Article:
London – The Design Museum has re-opened with a new exhibition that examines the role of design in a fast-changing world.
Fear and Love examines the nature of design and humanity’s relationship with technology. Mass production often obscures the role of the designer and the exhibition highlights the importance of design in modern society, both commercially and in relation to primal instincts such as love and fear.
Designer Madeline Gannon’s robotic arm Mimus addresses concerns around the rise of artificial intelligence (AI) in a world in which robotics are becoming increasingly sophisticated and sentient. The 1,200kg machine reacts aggressively to movements in the galley space, but softens its behaviour as it grows accustomed to the visitor’s presence.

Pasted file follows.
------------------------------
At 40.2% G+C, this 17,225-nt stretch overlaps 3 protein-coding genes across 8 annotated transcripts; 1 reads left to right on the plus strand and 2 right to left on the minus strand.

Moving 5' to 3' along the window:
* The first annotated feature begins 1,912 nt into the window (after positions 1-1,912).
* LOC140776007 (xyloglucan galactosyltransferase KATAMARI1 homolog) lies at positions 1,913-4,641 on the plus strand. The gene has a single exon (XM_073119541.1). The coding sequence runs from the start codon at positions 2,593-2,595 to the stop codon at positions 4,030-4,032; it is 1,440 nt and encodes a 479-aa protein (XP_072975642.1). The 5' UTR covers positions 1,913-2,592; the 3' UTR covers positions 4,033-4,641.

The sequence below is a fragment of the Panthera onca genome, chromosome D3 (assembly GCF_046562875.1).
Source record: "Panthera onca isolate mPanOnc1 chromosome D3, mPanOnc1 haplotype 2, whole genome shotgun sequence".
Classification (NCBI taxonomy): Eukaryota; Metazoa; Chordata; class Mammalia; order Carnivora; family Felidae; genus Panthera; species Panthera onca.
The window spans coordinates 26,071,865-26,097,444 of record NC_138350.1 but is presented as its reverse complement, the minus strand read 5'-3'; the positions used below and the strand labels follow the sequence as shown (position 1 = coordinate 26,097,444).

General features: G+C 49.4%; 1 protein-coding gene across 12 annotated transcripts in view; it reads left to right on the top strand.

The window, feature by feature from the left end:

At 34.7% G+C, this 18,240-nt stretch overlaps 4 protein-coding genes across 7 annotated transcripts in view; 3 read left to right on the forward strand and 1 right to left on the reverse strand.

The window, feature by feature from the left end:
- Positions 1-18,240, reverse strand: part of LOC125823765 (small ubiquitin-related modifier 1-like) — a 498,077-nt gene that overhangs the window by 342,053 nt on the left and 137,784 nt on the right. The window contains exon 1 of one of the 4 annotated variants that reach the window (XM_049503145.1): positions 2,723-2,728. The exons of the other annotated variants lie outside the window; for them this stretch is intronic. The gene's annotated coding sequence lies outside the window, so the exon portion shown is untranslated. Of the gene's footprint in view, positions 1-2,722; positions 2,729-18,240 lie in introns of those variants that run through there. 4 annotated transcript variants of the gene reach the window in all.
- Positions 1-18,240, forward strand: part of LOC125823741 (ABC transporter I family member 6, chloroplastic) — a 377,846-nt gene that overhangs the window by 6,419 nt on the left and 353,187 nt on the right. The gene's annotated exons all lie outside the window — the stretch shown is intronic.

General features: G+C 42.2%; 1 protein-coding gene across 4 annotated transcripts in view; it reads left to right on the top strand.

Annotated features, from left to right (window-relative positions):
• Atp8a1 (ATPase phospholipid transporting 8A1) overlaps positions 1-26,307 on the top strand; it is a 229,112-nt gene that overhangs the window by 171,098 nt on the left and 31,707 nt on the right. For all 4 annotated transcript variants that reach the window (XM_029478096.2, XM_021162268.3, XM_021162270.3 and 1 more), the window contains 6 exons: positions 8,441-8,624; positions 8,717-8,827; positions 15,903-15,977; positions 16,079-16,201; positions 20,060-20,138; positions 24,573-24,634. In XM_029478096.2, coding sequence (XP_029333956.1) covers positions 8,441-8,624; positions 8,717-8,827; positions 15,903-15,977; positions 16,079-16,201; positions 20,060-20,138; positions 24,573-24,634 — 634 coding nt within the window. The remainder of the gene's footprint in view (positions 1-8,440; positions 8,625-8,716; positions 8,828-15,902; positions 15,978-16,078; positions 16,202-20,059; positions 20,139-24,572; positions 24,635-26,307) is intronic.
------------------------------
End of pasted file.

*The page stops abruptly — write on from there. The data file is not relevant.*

‘When the Design Museum first opened in 1989, the first exhibition, Commerce and Culture, was about the value of industrial products,’ McGuirk told Dezeen. ‘We now take that value for granted. Fear and Love goes further and proposes that design is implicated in wider issues that reflect the state of the world.’
As LS:N Global explored in our macrotrend The Dislocated World, humanity faces an uncertain future. Artists and brands are exploring design as a means of restructuring the world and creating new orders of living.